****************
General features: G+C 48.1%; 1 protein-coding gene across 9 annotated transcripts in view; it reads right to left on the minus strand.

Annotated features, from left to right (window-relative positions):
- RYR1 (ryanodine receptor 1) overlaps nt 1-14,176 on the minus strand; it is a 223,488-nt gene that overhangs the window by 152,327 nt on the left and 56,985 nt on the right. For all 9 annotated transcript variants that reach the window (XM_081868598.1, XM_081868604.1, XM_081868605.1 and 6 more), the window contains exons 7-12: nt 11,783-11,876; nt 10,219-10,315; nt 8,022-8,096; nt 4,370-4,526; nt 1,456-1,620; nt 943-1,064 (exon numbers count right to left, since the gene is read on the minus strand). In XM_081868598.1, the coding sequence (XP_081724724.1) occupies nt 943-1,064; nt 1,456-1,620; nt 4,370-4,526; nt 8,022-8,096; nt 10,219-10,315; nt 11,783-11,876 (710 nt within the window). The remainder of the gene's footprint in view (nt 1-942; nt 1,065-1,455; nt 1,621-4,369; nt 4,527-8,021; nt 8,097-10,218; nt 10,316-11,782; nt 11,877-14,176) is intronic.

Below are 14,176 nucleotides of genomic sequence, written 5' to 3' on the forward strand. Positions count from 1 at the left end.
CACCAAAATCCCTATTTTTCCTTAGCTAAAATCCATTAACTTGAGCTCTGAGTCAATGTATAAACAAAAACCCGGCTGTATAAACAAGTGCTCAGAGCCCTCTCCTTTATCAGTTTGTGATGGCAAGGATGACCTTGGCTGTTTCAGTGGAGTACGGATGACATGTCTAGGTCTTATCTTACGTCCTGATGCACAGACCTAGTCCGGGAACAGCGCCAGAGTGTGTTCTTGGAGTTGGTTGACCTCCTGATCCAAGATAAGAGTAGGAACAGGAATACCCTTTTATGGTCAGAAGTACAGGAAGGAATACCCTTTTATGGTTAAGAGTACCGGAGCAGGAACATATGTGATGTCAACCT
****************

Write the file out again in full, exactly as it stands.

General features: G+C 48.1%; 1 protein-coding gene across 9 annotated transcripts in view; it reads right to left on the minus strand.

Annotated features, from left to right (window-relative positions):
- RYR1 (ryanodine receptor 1) overlaps nt 1-14,176 on the minus strand; it is a 223,488-nt gene that overhangs the window by 152,327 nt on the left and 56,985 nt on the right. For all 9 annotated transcript variants that reach the window (XM_081868598.1, XM_081868604.1, XM_081868605.1 and 6 more), the window contains exons 7-12: nt 11,783-11,876; nt 10,219-10,315; nt 8,022-8,096; nt 4,370-4,526; nt 1,456-1,620; nt 943-1,064 (exon numbers count right to left, since the gene is read on the minus strand). In XM_081868598.1, the coding sequence (XP_081724724.1) occupies nt 943-1,064; nt 1,456-1,620; nt 4,370-4,526; nt 8,022-8,096; nt 10,219-10,315; nt 11,783-11,876 (710 nt within the window). The remainder of the gene's footprint in view (nt 1-942; nt 1,065-1,455; nt 1,621-4,369; nt 4,527-8,021; nt 8,097-10,218; nt 10,316-11,782; nt 11,877-14,176) is intronic.

Below are 14,176 nucleotides of genomic sequence, written 5' to 3' on the forward strand. Positions count from 1 at the left end.
CACCAAAATCCCTATTTTTCCTTAGCTAAAATCCATTAACTTGAGCTCTGAGTCAATGTATAAACAAAAACCCGGCTGTATAAACAAGTGCTCAGAGCCCTCTCCTTTATCAGTTTGTGATGGCAAGGATGACCTTGGCTGTTTCAGTGGAGTACGGATGACATGTCTAGGTCTTATCTTACGTCCTGATGCACAGACCTAGTCCGGGAACAGCGCCAGAGTGTGTTCTTGGAGTTGGTTGACCTCCTGATCCAAGATAAGAGTAGGAACAGGAATACCCTTTTATGGTCAGAAGTACAGGAAGGAATACCCTTTTATGGTTAAGAGTACCGGAGCAGGAACATATGTGATGTCAACCT